So were they importing P72's and M78's at the same time?
     
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  10. Old Hippie

    Old Hippie Formerly known as bloorooster

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    Yes, they overlap.
    If you think it’s hard to sort out now…wait till you run across a Sako that has been imported by a small unknown importer. I had a L 461 full stock a few years back with an import etch on the receiver side ahead of the L461 stamp. It was a modern etching like what you find on Kimbers and such. I can’t recall what the importers name was, but was not any of the three that have been in discussion.
    Bloo
     
  11. stonecreek

    stonecreek SCC Secretary Forum Owner SCC Board Member

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    The 1968 GCA requires all imported firearms to be marked with the name and address (often greatly abbreviated) of the importer -- even those imported by or for an individual. Simpsons, Ltd. of Galesburg, IL imports a lot of European guns for resale or on behalf of individuals who have purchased them overseas. All of the Simpson imports are so marked. The L461 you mention was probably imported and marked in this manner.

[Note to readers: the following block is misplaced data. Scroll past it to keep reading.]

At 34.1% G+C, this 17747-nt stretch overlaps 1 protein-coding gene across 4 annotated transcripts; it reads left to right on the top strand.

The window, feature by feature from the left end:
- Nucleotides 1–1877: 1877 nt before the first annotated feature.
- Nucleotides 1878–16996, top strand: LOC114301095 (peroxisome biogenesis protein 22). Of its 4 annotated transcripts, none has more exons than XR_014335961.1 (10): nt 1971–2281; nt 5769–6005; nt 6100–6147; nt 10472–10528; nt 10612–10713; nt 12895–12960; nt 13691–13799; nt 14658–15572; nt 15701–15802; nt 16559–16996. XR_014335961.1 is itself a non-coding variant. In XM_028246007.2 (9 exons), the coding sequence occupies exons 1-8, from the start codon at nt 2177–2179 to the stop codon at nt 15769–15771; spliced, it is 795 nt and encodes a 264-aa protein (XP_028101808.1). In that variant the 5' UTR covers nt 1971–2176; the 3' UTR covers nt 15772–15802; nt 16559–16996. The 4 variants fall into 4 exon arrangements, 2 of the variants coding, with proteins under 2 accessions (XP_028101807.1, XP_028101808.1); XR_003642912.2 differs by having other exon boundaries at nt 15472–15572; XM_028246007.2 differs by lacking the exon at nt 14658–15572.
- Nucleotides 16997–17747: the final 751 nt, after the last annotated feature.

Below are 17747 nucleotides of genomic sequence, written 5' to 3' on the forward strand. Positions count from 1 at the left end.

Note: Not certain, but this marking requirement may not apply to what we commonly call "GI Bringbacks" -- firearms purchased by U.S. military personnel stationed overseas and shipped home as part of their personal belongings.

    Regarding small or obscure importers, the Fjestad Blue Book is famously inaccurate when it comes to Sakos. They used to list a U.S. importer as "Rymack". It took me years to figure out that this was an erroneous corruption of the stamping "Riihimaki" on the L46's, which someone compiling the Blue Book mistook as an import mark.:confused: